Lisandro Martinez's height is the focus of attention but is that really going to stop him becoming a Premier League success? Manchester United's struggles against Brighton and Brentford are a bad sign but it is too soon to judge the defender, argues Adam Bate
Monday 22 August 2022 20:18, UK
Darwin Nunez’s suspension following his red card for Liverpool against Crystal Palace may have spared Lisandro Martinez another examination of his aerial ability on Monday Night Football but the two Premier League newcomers share something if not a pitch.
The struggles of both have been held up as proof of Premier League exceptionalism, the idea that the peculiarities of the English game are so distinct that experiences elsewhere are rendered redundant. Nunez had never been roughed up like this.
A clip of him appearing increasingly flustered due to the close attention of Joachim Andersen has garnered almost five million views on Twitter. The Uruguayan was never sent off for Benfica despite having to deal with the veteran Pepe of all people. This, they say, shows that the Premier League is different.
Similar things are being said of Martinez.
The sight of Ben Mee beating him to the ball for Brentford's third goal confirmed suspicions. Franco Baresi might be a legend and Fabio Cannavaro has that Ballon d'Or win but they didn't do it in England did they? This is no country for small men. How could Martinez possibly cope in a Premier League that will pit him against power forwards such as Nunez or Erling Haaland?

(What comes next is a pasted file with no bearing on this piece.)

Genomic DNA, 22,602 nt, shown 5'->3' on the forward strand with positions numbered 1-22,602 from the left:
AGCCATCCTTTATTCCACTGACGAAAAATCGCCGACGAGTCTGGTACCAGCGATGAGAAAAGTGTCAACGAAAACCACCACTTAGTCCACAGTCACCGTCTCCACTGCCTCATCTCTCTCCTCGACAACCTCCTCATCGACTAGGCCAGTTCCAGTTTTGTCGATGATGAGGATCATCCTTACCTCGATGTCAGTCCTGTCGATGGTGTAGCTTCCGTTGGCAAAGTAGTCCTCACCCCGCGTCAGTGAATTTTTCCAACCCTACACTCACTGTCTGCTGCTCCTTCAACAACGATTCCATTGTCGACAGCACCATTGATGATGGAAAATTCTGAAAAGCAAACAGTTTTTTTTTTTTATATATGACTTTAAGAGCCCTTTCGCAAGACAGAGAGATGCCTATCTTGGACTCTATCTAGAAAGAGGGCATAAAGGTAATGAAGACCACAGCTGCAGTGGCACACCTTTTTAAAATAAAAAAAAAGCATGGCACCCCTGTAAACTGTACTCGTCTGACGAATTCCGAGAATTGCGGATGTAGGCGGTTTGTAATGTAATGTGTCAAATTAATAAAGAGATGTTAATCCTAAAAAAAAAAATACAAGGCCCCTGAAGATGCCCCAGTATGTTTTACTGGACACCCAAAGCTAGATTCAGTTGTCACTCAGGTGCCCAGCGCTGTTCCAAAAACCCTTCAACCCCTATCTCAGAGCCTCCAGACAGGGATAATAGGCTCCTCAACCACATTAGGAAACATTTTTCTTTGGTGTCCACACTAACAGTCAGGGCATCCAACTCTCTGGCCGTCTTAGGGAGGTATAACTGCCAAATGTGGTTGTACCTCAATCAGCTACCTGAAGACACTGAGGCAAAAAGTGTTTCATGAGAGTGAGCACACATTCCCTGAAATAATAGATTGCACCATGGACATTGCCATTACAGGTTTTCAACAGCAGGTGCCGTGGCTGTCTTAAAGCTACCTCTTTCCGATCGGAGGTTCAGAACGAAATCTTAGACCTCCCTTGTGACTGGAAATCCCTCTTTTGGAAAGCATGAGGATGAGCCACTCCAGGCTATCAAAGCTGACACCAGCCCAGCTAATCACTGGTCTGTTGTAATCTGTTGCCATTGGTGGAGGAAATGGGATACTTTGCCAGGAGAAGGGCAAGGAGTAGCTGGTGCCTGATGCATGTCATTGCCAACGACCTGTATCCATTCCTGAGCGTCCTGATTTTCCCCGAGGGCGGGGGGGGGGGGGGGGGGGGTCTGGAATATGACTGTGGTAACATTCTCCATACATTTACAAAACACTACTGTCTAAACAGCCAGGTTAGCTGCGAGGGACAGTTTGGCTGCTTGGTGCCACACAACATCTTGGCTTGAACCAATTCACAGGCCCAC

Except that he already has faced Nunez - twice in the quarter-final of last season's Champions League. He was part of the Ajax defence that shut out Haaland in a 4-0 win in the previous round. He has been around a while. They can jump on the continent too.
Martinez, or the 5'9" Lisandro Martinez as he appears doomed to be known, despite being measured at 5'10" in his own medical, had an aerial success rate of 71 per cent in Eredivisie last season, not just impressive but the best of any player in that competition. It is not a statistic to end the debate but is worthy of mention. His combative approach to the game has long been seen as an asset.
The view among those close to Martinez is that he should remain calm. His camp are telling him that this level of scrutiny is normal at Manchester United and the furore is to be expected given the team's results. Harry Maguire, United's captain, is experiencing it too.